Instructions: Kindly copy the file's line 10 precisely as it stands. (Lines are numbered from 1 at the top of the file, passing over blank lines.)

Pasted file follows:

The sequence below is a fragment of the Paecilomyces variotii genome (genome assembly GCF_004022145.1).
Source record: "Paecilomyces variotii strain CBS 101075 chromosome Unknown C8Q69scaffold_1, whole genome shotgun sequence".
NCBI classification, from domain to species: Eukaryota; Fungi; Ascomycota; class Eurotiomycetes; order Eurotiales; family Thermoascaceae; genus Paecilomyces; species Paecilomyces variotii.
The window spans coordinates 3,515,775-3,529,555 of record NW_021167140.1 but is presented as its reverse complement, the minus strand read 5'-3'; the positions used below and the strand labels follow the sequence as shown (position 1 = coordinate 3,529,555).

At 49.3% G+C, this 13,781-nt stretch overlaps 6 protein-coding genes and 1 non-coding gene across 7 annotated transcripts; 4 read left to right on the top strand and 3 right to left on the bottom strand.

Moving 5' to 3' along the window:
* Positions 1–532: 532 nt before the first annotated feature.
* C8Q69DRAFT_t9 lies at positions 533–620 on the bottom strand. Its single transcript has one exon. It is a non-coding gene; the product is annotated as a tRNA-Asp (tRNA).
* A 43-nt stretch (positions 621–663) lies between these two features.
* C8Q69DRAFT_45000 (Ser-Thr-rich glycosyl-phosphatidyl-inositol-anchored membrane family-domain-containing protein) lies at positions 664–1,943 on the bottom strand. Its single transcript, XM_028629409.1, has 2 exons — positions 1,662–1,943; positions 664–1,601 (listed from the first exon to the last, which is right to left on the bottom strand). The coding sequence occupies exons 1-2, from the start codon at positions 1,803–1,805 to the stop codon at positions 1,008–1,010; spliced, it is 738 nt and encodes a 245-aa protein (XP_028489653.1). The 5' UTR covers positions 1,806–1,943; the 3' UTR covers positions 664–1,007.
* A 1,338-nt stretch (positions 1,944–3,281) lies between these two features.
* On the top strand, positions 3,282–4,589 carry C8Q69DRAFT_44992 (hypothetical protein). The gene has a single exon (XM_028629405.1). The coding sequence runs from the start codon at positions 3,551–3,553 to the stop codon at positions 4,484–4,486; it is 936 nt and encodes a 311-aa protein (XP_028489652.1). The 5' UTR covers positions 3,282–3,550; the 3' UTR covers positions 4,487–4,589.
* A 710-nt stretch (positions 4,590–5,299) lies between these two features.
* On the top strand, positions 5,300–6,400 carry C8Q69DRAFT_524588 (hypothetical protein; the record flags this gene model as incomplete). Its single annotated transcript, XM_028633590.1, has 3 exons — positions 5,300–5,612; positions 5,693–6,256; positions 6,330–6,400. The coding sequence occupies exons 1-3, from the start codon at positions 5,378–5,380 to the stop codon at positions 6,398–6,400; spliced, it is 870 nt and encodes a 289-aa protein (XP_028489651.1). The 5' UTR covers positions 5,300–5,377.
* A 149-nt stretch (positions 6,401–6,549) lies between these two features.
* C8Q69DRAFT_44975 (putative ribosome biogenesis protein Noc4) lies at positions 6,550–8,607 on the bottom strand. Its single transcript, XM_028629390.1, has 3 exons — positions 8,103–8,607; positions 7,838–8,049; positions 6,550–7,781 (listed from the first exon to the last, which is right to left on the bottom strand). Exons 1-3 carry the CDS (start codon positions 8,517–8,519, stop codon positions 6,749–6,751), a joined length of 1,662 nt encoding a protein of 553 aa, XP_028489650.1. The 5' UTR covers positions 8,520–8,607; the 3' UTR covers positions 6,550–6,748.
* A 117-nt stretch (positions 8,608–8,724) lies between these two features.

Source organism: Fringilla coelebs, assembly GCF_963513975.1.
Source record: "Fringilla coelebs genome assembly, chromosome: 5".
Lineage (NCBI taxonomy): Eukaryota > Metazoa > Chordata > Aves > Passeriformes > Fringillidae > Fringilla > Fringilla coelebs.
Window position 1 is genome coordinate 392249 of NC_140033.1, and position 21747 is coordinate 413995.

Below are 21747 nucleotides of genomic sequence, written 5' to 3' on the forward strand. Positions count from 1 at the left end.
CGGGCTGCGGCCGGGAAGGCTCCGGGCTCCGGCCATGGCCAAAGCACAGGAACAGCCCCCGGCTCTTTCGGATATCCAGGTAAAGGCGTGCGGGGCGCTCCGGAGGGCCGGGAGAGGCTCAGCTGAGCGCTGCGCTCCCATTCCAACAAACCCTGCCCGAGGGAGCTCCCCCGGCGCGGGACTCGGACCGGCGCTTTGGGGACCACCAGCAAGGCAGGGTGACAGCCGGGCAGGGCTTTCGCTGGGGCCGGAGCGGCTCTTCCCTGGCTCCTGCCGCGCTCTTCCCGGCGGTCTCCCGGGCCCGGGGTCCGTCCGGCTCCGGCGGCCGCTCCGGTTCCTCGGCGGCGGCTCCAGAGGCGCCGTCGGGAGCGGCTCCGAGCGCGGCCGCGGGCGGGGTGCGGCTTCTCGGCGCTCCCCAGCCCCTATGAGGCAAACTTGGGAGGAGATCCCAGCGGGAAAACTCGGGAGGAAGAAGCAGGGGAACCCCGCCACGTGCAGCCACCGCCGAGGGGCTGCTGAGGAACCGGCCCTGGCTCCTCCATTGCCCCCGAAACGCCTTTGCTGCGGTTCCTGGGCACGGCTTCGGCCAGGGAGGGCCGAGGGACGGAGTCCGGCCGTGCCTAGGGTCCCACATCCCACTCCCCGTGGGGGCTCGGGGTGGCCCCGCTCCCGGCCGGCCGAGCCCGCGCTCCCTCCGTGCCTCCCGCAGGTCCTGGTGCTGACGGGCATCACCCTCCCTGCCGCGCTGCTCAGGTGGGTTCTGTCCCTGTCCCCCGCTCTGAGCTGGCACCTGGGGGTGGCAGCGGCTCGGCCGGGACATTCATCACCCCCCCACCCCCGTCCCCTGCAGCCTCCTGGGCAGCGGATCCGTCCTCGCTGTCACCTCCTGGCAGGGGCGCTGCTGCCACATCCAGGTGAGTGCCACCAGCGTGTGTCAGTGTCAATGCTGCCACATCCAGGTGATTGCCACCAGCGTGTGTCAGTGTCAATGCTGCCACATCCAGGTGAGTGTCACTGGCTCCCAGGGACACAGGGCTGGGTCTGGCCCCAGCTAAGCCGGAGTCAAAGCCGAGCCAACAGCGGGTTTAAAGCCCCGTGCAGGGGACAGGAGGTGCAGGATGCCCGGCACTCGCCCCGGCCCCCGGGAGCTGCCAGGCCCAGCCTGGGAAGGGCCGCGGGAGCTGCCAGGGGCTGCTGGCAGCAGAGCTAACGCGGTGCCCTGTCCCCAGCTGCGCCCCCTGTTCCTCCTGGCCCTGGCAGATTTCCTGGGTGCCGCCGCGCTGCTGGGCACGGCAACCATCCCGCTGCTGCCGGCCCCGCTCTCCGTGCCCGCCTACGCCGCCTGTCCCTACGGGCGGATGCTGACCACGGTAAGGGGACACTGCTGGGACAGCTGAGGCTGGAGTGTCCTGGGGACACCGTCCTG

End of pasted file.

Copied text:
* C8Q69DRAFT_45000 (Ser-Thr-rich glycosyl-phosphatidyl-inositol-anchored membrane family-domain-containing protein) lies at positions 664–1,943 on the bottom strand. Its single transcript, XM_028629409.1, has 2 exons — positions 1,662–1,943; positions 664–1,601 (listed from the first exon to the last, which is right to left on the bottom strand). The coding sequence occupies exons 1-2, from the start codon at positions 1,803–1,805 to the stop codon at positions 1,008–1,010; spliced, it is 738 nt and encodes a 245-aa protein (XP_028489653.1). The 5' UTR covers positions 1,806–1,943; the 3' UTR covers positions 664–1,007.